Robot Love

Just in time for the holiday season comes an exhibition inspired by the heartwarming Brian Aldiss short story "Super-Toys Last All Summer Long" in which a robotic boy is deceived into believing he's human and loving his fake mom. It's a tale for the ages. And now Bristol's Arnolfini gallery has mounted "Supertoys," a chance for a group of artists to flesh-out the fakery behind humans' relations to their playthings. In fairness, part of the show's agenda is an effort to look at how human/ object relationships can become more reciprocal as robots become increasingly intelligent and the possibility for not only learning but also emotion creeps into the picture. Codemanipulator reflect directly on the eponymous "Supertoys" story and present us with a binary toybox full of zero's and one's, with which viewers can play like building blocks. Natalie Jeremijenko's Robotic Geese and Ducks (2008) and Feral Robotic Dogs (2005) prompt us to remember puppy love and other animal affections while considering the important social roles played by these creatures. Her dogs sniff out pollution, while the fowl illustrate the life of the decoy. Despite most of the American nuclear tests being given macho code names like "Romeo," Dunne & Raby's Huggable Atomic Mushroom (2007) brings out the softer side of these curvy explosions by making cuddly, squishy, femininely-gendered toys. This play of difference highlights the role of machine culture in cultivating or quelling paranoia and false rationality. These and other works by Chris Cunningham, Kahve Society, Alex McLean, Philippe Parreno, Unmask Group, and guest robots Swarm Systems and Heart Robot use the approachability of cute objects to address often untouchable topics, in this exhibition. - Marisa Olson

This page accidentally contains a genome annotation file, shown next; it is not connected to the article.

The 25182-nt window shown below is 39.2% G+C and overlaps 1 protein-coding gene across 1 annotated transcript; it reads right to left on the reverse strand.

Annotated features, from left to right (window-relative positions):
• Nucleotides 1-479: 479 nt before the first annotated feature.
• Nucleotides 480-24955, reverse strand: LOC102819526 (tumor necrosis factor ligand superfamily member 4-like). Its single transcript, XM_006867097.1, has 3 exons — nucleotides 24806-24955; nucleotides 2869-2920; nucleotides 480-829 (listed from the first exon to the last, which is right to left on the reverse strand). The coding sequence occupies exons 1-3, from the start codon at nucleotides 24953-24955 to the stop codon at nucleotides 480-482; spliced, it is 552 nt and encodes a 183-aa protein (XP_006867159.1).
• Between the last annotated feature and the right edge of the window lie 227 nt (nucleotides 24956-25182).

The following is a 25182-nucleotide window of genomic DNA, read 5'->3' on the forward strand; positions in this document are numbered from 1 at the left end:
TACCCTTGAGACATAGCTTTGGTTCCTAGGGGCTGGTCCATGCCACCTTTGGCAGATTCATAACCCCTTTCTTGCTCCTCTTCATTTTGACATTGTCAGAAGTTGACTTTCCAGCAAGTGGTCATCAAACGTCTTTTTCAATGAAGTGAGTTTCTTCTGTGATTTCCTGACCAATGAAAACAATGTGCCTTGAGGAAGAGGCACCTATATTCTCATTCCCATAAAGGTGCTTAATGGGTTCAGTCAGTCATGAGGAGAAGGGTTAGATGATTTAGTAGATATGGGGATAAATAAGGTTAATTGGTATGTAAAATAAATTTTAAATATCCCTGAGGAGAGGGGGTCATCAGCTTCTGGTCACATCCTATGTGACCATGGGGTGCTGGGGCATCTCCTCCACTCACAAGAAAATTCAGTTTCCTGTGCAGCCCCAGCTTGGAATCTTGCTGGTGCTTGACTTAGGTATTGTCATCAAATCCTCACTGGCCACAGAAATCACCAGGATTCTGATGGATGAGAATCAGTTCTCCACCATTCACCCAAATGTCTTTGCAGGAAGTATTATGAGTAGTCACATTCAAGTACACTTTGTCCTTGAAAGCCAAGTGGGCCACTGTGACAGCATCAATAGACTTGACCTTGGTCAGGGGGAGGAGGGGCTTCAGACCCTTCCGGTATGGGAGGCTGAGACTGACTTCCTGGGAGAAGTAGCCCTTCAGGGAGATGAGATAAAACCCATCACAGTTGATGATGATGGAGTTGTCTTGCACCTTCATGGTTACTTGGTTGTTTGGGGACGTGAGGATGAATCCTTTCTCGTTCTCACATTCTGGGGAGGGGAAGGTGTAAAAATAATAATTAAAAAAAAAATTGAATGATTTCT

Image: Natalie Jeremijenko, Feral Robotic Dogs, 2005

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